Friday, March 7, 2014

DVD Review: DEVO: The Complete Truth About De-Evolution

Text © Robert Barry Francos / FFanzeen, 2014
Images from the Internet

DEVO: The Complete Truth About De-Evolution
MVD Visual
70 minutes, 1993 / 2014

Looking back, the Dada-inspired band Devo represents everything I would come to hate about the ‘80s onward, i.e., electronica and arty theatrical music. And yet, they hold a bit of a special place in my musical history, even though I never saw them live.

I remember buying the original “Jocko Homo” single on Booji Boy Records (their own imprint) on 8th Street at Disc-O-File when it was first released; yes I still have it. It definitely sounds stronger than the album version that was turned into a hit song/video on MTV not much later. Singer/creator Mark Mothersbaugh’s voice was sharp as a razor on the catch phrase “Are we not MEN!?” But then again, there was no sideways dancing as he would do on the video that attracted so many other fans. I remember seeing people dancing like that when they played the song on the PA at the Peppermint Lounge.

 The basic premise of this DVD is a collection of 20 of the band’s videos over the years (listed below). I’ll comment on some of them, as the odds are you’ve seen them at some point or another if you – er – wanted your MTV.

 While not as disturbing as the Resident’s version of the Stones’ “(I Can’t Get No) Satisfaction,” the Devo cover is probably among the best well known. The spastic British second wave punk dancer flipping himself over in the occasional shot has become iconic of the early 1980s video days. As for the song, well, they certainly made it their own and it truly is an ear worm that is enjoyable.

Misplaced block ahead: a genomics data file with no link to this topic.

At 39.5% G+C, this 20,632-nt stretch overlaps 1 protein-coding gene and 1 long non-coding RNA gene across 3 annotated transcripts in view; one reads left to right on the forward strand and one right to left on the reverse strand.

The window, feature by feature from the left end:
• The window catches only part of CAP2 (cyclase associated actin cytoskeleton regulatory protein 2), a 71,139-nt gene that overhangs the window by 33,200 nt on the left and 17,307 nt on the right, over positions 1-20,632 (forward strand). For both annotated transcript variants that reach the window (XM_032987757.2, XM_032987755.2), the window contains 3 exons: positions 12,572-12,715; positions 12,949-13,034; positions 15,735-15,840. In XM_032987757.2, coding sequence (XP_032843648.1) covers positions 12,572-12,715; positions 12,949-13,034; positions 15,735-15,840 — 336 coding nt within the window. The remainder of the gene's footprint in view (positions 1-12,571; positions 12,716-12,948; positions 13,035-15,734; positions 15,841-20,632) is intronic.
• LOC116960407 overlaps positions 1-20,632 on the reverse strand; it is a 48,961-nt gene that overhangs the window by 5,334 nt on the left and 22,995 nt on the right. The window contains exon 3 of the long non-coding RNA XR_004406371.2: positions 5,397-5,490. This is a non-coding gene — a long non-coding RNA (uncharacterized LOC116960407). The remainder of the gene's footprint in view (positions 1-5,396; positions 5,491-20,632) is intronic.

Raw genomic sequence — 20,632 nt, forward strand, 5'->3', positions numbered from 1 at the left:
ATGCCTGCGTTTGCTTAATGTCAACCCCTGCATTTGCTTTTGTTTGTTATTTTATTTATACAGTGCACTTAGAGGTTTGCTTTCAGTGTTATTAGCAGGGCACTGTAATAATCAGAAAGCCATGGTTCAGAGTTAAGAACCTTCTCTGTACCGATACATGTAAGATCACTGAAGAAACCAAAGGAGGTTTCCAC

If you’re like me, there are three things you remember about the “Come Back Jonee” video/song is (a) the cowboy outfits, (b) the repetitive rhythm (a Devo hallmark), and (c) the girl dancing by the keyboard. ‘Nuff said.

By the time they reached the “Whip It” stage, Devo sort of said everything they were going to say musically, but this is a band that wasn’t just oral, they were also optical. Their work in early digital video technology pushed its limits, using the medium as a palate of art, through color, effects, animation and experimentation. To me, that is one of the more important legacies of the band. Also, as far as I remember, they were among the pioneers of having videos that went beyond the song, and often had prologs and / or epilogs, making the songs into mini-movies, especially in the earlier ones, a wave that Michael Jackson would successfully jump on for Thriller.

Speaking of “Whip It,” watching it in retrospect, as this is the uncut version, it really does go into the whole promotion of rape culture. One woman’s clothes are violently and literally “whipped” off, while a cross-eyed woman is sexually assaulted by a rancher while his girlfriend yells (via caption scrawl) “Ride ‘em cowboy.” And, of course, the victim in this case is shown as willing (where is Tex Antoine when you need him). But at least the song is catchy, right? They do address it in the commentary, explaining, in part, that the cowboys represent the Reagan Republicans. Still…